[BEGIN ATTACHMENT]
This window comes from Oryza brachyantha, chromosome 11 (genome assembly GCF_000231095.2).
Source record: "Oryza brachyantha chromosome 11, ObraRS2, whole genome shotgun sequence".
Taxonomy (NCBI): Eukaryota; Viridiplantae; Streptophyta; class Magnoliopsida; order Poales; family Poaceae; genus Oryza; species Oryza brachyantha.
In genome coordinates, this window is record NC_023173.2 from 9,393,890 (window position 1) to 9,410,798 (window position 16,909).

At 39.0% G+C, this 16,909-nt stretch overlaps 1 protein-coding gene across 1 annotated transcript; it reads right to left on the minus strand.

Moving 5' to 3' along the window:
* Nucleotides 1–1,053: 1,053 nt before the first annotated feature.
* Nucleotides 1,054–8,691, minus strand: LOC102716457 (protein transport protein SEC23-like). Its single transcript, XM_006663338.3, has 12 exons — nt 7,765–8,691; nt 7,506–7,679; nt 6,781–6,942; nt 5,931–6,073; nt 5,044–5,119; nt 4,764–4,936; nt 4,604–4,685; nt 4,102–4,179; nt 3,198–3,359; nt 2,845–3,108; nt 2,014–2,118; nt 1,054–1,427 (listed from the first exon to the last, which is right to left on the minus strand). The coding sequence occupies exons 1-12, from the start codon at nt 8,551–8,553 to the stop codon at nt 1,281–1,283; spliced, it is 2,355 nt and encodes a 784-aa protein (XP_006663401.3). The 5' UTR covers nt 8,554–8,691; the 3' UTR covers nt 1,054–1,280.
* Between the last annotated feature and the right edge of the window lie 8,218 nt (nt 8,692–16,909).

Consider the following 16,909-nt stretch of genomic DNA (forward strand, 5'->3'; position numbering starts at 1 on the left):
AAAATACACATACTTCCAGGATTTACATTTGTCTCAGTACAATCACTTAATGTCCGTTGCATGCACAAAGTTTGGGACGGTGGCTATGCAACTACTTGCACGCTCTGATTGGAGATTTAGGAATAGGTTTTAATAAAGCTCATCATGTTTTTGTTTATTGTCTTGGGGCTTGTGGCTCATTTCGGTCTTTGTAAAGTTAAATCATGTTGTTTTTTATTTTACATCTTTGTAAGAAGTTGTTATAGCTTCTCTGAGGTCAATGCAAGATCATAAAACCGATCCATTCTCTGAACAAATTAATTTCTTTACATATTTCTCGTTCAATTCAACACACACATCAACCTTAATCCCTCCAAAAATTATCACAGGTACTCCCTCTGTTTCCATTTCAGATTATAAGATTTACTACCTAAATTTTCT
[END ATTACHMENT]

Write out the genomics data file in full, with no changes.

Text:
This window comes from Oryza brachyantha, chromosome 11 (genome assembly GCF_000231095.2).
Source record: "Oryza brachyantha chromosome 11, ObraRS2, whole genome shotgun sequence".
Taxonomy (NCBI): Eukaryota; Viridiplantae; Streptophyta; class Magnoliopsida; order Poales; family Poaceae; genus Oryza; species Oryza brachyantha.
In genome coordinates, this window is record NC_023173.2 from 9,393,890 (window position 1) to 9,410,798 (window position 16,909).

At 39.0% G+C, this 16,909-nt stretch overlaps 1 protein-coding gene across 1 annotated transcript; it reads right to left on the minus strand.

Moving 5' to 3' along the window:
* Nucleotides 1–1,053: 1,053 nt before the first annotated feature.
* Nucleotides 1,054–8,691, minus strand: LOC102716457 (protein transport protein SEC23-like). Its single transcript, XM_006663338.3, has 12 exons — nt 7,765–8,691; nt 7,506–7,679; nt 6,781–6,942; nt 5,931–6,073; nt 5,044–5,119; nt 4,764–4,936; nt 4,604–4,685; nt 4,102–4,179; nt 3,198–3,359; nt 2,845–3,108; nt 2,014–2,118; nt 1,054–1,427 (listed from the first exon to the last, which is right to left on the minus strand). The coding sequence occupies exons 1-12, from the start codon at nt 8,551–8,553 to the stop codon at nt 1,281–1,283; spliced, it is 2,355 nt and encodes a 784-aa protein (XP_006663401.3). The 5' UTR covers nt 8,554–8,691; the 3' UTR covers nt 1,054–1,280.
* Between the last annotated feature and the right edge of the window lie 8,218 nt (nt 8,692–16,909).

Consider the following 16,909-nt stretch of genomic DNA (forward strand, 5'->3'; position numbering starts at 1 on the left):
AAAATACACATACTTCCAGGATTTACATTTGTCTCAGTACAATCACTTAATGTCCGTTGCATGCACAAAGTTTGGGACGGTGGCTATGCAACTACTTGCACGCTCTGATTGGAGATTTAGGAATAGGTTTTAATAAAGCTCATCATGTTTTTGTTTATTGTCTTGGGGCTTGTGGCTCATTTCGGTCTTTGTAAAGTTAAATCATGTTGTTTTTTATTTTACATCTTTGTAAGAAGTTGTTATAGCTTCTCTGAGGTCAATGCAAGATCATAAAACCGATCCATTCTCTGAACAAATTAATTTCTTTACATATTTCTCGTTCAATTCAACACACACATCAACCTTAATCCCTCCAAAAATTATCACAGGTACTCCCTCTGTTTCCATTTCAGATTATAAGATTTACTACCTAAATTTTCT